Cas­ca­dia total: 17 aye votes

WORLD WAR II HISTORY SITES: The House on March 16th passed the Japan­ese Amer­i­can World War II His­to­ry Net­work Act (H.R. 6434), spon­sored by Rep­re­sen­ta­tive Jay Ober­nolte, R‑California, to estab­lish a net­work of Nation­al Park Ser­vice mate­ri­als at sites relat­ed to Japan­ese Amer­i­cans and World War II, includ­ing relo­ca­tion camps. A sup­port­er, Rep­re­sen­ta­tive Bruce West­er­man, R‑Arkansas, said: “The new net­work will be an impor­tant tool to ensure that this his­to­ry, no mat­ter how painful it may be, is always remem­bered, and the impor­tant sto­ries of interned Japan­ese Amer­i­cans are told with hon­or and respect.” The vote was 406 yeas to 16 nays.

The State of Idaho

Vot­ing Aye (2): Repub­li­can Rep­re­sen­ta­tives Russ Fulcher and Mike Simpson

The State of Oregon

Vot­ing Aye (5): Demo­c­ra­t­ic Rep­re­sen­ta­tives Suzanne Bonam­i­ci, Earl Blu­me­nauer, Peter DeFazio, and Kurt Schrad­er; Repub­li­can Rep­re­sen­ta­tive Cliff Bentz

The State of Washington

Vot­ing Aye (10): Demo­c­ra­t­ic Rep­re­sen­ta­tives Suzan Del­Bene, Rick Larsen, Derek Kilmer, Prami­la Jaya­pal, Kim Schri­er, Adam Smith, and Mar­i­lyn Strick­land; Repub­li­can Rep­re­sen­ta­tives Jaime Her­rera Beut­ler, Dan New­house, and Cathy McMor­ris Rodgers

Cas­ca­dia total: 17 aye votes

In the United States Senate

Chamber of the United States Senate

The Sen­ate cham­ber (U.S. Con­gress photo)

SHALANDA YOUNG, OMB DIRECTOR: The Sen­ate on March 15th con­firmed the nom­i­na­tion of Sha­lan­da Young to be Direc­tor of Office of Man­age­ment and Bud­get (OMB). Young, the OMB act­ing direc­tor since March 2021, was pre­vi­ous­ly a senior aide, in sev­er­al dif­fer­ent roles, on the House Appro­pri­a­tions Com­mit­tee. A sup­port­er, Sen­a­tor Gary C. Peters, D‑Michigan, said Young “has done an exem­plary job serv­ing as OMB’s Act­ing Direc­tor for the past year. She is a ded­i­cat­ed pub­lic ser­vant and a proven leader.” The vote was 61 yeas to 36 nays.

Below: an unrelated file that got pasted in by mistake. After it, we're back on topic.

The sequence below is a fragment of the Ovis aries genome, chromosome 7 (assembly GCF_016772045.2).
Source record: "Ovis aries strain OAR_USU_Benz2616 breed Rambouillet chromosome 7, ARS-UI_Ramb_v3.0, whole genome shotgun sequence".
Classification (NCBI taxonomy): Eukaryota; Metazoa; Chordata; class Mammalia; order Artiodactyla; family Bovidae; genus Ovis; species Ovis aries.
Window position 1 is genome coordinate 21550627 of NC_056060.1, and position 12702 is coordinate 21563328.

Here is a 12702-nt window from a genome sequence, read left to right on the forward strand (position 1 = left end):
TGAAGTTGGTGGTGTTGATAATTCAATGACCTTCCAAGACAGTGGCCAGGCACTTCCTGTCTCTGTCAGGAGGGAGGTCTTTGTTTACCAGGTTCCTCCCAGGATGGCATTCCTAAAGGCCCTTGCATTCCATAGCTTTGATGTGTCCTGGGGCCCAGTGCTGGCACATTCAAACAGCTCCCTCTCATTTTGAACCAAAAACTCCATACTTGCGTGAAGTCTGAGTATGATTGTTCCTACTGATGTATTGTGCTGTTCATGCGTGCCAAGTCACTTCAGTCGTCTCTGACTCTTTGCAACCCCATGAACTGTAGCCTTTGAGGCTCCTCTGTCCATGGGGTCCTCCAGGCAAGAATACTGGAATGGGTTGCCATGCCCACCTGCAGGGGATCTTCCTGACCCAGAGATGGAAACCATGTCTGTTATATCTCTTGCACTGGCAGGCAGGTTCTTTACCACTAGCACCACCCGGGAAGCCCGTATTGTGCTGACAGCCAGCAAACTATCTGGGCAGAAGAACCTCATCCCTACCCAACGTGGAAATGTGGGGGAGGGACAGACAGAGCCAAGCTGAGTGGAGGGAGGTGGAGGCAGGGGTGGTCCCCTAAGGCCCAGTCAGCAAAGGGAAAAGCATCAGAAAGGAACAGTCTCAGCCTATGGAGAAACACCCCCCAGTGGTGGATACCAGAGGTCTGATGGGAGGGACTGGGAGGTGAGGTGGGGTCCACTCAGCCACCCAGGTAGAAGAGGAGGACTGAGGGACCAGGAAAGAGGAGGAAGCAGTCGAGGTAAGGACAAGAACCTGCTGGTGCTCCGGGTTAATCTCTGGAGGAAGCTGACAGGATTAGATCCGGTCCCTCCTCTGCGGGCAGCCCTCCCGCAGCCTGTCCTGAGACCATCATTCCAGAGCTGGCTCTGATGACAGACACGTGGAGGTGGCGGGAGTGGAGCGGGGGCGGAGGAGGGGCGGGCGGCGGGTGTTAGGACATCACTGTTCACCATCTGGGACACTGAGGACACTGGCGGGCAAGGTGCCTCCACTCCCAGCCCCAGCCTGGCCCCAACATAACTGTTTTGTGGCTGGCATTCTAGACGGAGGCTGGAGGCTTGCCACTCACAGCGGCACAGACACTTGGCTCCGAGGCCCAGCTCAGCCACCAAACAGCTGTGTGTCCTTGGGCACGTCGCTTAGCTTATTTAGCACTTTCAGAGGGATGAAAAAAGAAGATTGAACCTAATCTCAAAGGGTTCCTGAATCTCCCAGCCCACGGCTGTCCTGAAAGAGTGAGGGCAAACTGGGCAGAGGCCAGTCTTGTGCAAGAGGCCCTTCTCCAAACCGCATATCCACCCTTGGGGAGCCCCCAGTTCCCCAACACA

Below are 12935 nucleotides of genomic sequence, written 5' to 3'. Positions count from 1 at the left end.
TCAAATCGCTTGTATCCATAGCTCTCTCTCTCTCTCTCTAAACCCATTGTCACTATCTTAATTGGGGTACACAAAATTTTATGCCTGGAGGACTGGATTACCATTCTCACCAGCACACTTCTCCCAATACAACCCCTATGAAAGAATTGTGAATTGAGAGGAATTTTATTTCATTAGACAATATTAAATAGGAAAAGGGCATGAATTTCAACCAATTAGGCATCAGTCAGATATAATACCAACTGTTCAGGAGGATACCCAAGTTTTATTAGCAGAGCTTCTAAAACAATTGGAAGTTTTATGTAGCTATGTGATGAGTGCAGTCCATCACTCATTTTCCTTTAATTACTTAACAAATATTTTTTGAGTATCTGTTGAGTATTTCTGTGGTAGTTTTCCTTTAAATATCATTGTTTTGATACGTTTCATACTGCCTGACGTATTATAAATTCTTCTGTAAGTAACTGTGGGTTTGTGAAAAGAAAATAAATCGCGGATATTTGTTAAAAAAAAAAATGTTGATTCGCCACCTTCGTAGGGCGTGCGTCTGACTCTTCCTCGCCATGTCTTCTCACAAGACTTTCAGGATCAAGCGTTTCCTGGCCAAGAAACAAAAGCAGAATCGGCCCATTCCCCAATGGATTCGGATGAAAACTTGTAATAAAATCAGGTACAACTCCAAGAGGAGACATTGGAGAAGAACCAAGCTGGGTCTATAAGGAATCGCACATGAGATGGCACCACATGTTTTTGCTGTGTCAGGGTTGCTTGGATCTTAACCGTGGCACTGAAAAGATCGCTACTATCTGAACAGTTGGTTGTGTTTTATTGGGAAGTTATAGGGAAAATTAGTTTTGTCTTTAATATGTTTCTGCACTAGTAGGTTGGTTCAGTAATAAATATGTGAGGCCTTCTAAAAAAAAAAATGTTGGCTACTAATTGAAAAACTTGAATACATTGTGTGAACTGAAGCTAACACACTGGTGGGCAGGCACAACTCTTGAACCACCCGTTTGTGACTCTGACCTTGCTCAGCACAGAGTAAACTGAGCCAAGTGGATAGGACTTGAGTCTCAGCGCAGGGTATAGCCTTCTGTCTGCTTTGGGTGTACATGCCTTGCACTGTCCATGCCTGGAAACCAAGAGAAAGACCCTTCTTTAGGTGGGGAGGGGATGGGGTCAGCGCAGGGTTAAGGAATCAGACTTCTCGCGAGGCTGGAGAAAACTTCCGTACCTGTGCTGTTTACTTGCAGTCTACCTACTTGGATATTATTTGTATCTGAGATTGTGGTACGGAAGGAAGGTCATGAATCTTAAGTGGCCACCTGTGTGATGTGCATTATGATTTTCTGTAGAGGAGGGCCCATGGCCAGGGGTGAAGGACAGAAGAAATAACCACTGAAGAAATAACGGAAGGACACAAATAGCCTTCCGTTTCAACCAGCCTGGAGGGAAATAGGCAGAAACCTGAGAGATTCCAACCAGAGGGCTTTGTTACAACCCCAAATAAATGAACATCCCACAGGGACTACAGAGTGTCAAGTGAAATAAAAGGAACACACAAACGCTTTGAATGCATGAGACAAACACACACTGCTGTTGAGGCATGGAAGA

The State of Idaho

Vot­ing Nay (2):
Repub­li­can Sen­a­tors Jim Risch and Mike Crapo

The State of Oregon

Vot­ing Aye (2):
Demo­c­ra­t­ic Sen­a­tors Ron Wyden and Jeff Merkley

The State of Washington

Vot­ing Aye (2):
Demo­c­ra­t­ic Sen­a­tors Maria Cantwell and Pat­ty Murray

Cas­ca­dia total: 4 aye votes, 2 nay votes

CANCELING A CDC RULE REQUIRING MASKING ON PUBLIC TRANSPORTATION: The Sen­ate on March 15th passed a res­o­lu­tion (S.J. Res. 37), spon­sored by Sen­a­tor Rand Paul, R‑Kentucky, to dis­ap­prove of and void a Cen­ters for Dis­ease Con­trol rule requir­ing mask­ing on var­i­ous modes of trans­porta­tion, includ­ing trains, air­planes, and buses.

Paul said: “No statute exists that remote­ly con­veys a pow­er to man­date masks to any depart­ment of the fed­er­al gov­ern­ment.” An oppo­nent, Sen­a­tor Tim Kaine, D‑Virginia, said can­celling the rule “could lead us to be extreme­ly vul­ner­a­ble if there were a resurge in coro­n­avirus cas­es, as we are see­ing in oth­er nations like Ger­many.” The vote was 57 yeas to 40 nays.